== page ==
|Publication number||US5922785 A|
|Application number||US 08/909,427|
|Publication date||Jul 13, 1999|
|Filing date||Aug 11, 1997|
|Priority date||Aug 11, 1997|
|Also published as||CA2267364A1, CN1236311A, EP0955988A2, WO1999007328A2, WO1999007328A3|
|Publication number||08909427, 909427, US 5922785 A, US 5922785A, US-A-5922785, US5922785 A, US5922785A|
|Inventors||Duncan E. Waller, Emil Jandourek|
|Original Assignee||The Kerr Corporation|
|Export Citation||BiBTeX, EndNote, RefMan|
|Patent Citations (11), Referenced by (4), Classifications (15), Legal Events (7)|
|External Links: USPTO, USPTO Assignment, Espacenet|
The invention relates to resins useful in dental compositions, and more particularly to resins and dental compositions used to carry and deliver calcium compounds to the dentin.
During various dental and endodontic treatments the pulp within the patient's teeth is exposed or nearly exposed. The tooth pulp is highly sensitive to heat and pressure because it contains the nerve endings of the tooth. Thus, it is desirable to protect this pulp during the filling of cavities, performance of root canals and other dental procedures. Several of the common practices for accomplishing this are described below.
It is known that calcium hydroxide may serve as a protective barrier for pulpal tissue against the attack of acids from certain filling materials used in the teeth by acting as a neutralizing agent. It is also known that calcium hydroxide has a stimulating effect which promotes the healing of dentin by promoting the formation of secondary dentin when the calcium hydroxide is applied near or on the exposed pulp.
For some time, dispersions of calcium hydroxide in aqueous or organic solutions of film-forming materials have been used for the treatment of tooth cavities as the vehicle for contacting the pulp with calcium hydroxide. Typically, however, when calcium hydroxide dispersions in aqueous or organic systems are used, the resultant cavity lining may not have sufficient mechanical strength to protect the tooth from the mechanical impact and stresses which occur during the filling operation.
One means for overcoming the deficiencies of some of the prior aqueous and organic solvent systems containing calcium hydroxide, was the combination of calcium hydroxide within self-hardening pastes. One such self-hardening system is described in U.S. Pat. No. 3,047,408. The '408 patent describes a dental composition that includes excess calcium hydroxide mixed with an ester of a polyhydric alcohol and salicylic acid or its esters. The mixture reacts to form a rigid and permeable mass of calcium phenolate having available calcium hydroxide dispersed therein. Another system of this general type is disclosed in U.S. Pat. No. 4,240,832. The system disclosed in the '832 patent comprises two pastes and is based upon calcium hydroxide and a condensate of an ester of salicylic acid and an aldehyde, such as formaldehyde or its oligomers.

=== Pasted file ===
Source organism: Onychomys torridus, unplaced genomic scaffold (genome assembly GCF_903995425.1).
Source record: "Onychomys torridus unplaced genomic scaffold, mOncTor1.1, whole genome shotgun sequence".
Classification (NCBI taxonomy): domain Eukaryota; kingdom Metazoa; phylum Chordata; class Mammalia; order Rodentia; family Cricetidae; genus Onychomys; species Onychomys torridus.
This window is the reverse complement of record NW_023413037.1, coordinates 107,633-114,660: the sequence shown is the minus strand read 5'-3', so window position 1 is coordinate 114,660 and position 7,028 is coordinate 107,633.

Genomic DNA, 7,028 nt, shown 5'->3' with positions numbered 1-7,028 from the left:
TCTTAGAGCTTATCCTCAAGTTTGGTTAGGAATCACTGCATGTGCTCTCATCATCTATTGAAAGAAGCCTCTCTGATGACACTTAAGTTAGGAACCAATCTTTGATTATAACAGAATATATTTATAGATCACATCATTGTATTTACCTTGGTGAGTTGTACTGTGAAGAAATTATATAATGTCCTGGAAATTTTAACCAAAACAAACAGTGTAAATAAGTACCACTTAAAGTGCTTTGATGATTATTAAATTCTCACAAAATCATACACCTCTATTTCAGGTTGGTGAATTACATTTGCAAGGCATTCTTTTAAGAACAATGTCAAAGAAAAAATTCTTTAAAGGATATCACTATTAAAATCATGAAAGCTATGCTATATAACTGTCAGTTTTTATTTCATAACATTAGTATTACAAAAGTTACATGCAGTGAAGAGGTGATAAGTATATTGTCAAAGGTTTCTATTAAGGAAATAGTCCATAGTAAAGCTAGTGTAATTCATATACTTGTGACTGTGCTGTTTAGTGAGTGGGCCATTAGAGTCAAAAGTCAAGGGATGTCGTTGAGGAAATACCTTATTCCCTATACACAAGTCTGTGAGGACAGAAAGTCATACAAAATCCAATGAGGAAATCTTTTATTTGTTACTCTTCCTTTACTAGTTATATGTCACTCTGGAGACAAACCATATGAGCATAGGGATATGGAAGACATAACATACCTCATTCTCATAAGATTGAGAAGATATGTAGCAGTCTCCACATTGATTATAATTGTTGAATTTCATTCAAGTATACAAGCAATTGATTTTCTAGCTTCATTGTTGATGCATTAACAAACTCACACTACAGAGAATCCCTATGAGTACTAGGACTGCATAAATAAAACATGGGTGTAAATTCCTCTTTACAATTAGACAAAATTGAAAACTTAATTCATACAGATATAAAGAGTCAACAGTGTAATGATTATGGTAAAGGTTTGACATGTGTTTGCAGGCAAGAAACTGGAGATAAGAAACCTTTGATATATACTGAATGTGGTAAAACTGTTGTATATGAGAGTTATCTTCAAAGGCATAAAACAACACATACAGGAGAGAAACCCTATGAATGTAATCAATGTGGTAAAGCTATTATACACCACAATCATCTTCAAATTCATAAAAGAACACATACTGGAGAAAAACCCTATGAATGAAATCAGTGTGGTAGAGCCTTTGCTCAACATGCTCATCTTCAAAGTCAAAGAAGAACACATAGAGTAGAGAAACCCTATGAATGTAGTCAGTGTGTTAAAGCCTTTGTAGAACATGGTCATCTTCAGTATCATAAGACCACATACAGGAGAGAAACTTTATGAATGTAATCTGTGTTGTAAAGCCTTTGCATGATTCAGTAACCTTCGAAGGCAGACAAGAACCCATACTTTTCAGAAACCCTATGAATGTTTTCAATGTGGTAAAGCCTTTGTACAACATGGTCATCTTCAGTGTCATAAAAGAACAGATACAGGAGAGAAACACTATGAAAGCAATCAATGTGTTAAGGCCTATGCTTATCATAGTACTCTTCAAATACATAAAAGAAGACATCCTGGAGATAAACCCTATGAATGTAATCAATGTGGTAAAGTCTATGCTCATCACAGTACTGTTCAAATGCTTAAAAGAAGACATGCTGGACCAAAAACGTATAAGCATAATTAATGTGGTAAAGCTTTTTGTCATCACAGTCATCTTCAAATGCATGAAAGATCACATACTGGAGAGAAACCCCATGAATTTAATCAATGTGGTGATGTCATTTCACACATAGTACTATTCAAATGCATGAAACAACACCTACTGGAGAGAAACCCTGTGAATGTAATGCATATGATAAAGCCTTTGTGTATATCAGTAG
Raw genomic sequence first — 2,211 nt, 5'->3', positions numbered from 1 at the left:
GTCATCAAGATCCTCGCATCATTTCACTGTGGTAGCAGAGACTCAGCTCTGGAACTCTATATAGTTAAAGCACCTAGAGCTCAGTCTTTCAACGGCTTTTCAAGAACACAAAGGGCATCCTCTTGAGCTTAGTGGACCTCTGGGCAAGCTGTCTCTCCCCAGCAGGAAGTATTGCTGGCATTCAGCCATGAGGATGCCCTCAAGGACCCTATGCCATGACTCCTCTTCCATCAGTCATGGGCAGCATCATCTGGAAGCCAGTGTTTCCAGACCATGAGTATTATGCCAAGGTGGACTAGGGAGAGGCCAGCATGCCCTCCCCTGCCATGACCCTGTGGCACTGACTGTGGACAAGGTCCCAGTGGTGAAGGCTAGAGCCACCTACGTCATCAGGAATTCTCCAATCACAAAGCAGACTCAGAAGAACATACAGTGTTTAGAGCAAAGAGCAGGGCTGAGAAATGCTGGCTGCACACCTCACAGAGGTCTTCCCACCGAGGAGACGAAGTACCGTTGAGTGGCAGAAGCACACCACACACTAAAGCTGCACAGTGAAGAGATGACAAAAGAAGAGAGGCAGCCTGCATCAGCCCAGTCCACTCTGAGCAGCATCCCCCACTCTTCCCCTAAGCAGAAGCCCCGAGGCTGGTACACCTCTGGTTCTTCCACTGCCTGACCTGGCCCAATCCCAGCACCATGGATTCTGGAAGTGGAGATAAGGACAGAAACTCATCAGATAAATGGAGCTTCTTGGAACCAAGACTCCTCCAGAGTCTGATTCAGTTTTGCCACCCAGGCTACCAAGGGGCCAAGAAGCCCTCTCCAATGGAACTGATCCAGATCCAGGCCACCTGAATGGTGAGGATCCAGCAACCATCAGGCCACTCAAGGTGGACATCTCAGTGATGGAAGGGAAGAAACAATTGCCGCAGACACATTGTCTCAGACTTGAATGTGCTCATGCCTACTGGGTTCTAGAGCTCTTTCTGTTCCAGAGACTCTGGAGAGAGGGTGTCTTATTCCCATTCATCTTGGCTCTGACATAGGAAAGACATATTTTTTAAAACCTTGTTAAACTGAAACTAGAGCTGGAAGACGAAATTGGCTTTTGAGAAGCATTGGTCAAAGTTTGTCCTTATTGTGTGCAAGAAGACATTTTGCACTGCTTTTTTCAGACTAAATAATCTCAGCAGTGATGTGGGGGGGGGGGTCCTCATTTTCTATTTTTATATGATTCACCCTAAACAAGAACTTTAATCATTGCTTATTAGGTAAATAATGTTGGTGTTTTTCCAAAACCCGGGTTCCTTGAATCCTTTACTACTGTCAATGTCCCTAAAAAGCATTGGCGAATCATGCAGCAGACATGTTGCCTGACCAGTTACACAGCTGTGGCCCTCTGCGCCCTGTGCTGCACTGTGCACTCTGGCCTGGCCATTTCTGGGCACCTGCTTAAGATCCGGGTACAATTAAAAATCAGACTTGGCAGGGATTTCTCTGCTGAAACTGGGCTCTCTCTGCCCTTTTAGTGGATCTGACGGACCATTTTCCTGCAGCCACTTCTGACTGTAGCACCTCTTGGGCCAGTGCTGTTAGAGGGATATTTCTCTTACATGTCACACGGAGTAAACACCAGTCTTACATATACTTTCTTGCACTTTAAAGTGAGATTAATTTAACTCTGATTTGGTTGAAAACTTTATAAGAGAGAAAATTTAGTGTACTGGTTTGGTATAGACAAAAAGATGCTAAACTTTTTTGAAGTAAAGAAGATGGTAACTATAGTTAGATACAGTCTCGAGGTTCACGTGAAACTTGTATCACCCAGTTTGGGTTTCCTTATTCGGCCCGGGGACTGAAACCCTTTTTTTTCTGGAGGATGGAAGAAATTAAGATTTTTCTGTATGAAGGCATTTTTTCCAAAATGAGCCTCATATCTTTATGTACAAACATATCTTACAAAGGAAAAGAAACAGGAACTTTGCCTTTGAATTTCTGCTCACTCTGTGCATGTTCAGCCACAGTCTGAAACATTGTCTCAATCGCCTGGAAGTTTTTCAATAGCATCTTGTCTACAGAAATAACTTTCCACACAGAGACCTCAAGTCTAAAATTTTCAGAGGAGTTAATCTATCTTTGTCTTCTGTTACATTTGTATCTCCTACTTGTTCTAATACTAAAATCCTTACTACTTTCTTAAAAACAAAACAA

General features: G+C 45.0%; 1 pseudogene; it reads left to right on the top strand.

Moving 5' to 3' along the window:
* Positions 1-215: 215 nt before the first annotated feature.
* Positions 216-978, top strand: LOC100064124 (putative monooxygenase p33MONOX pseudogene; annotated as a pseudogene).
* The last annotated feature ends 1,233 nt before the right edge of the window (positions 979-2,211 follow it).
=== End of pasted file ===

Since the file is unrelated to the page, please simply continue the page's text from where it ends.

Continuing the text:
Generally speaking, hardenable systems of the type disclosed in the '408 and '832 patents provide advantages vis-a-vis the earlier calcium hydroxide-containing systems and have found great use as dental cavity liners and pulp capping materials. In these dental cements, the "setting" of the cement is believed to occur through chelation binding of the calcium hydroxide or oxide with the salicylic acid esters to form an ionic lattice structure within the salicylate resin. Because the composition absorbs water, leaching of calcium and hydroxyl ions occurs, which has the beneficial and advantageous properties described hereinabove. However, such hardenable systems have certain disadvantages, including their susceptibility to attack by acids, discoloration, and water sorption.
What is needed are resins and dental compositions which include such resins that can be used to effectively deliver highly alkaline calcium compounds such as calcium hydroxide and/or calcium oxide.
The present invention is directed to resins particularly adapted for use in a variety of dental compositions, including cavity liners and root canal sealants. The resins of the present invention have specific utility in the context of dental compositions containing calcium hydroxide (or calcium oxide) and which are utilized to deliver the calcium compound to an exposed dental pulp.
The resins and dental compositions based thereon of the present invention possess many, if not all, of the advantages of prior known formaldehyde-derived resins, but do not require formaldehyde in their synthesis and thus do not present manufacturing and environmental problems. Additionally, the dental compositions of the present invention are easy-to-use two-paste compositions possessing rapid internal chelation, resistance to discoloration and acid-etching disintegration, a tendency to reduce tissue inflammation and promotion of secondary dentin formation.
It should be noted in the context of the present invention that calcium hydroxide is the calcium compound of choice. However, calcium oxide may be used as a slower reacting alternative since it converts to calcium hydroxide in the tooth structure by interaction with aqueous tubular fluid present in the dentin.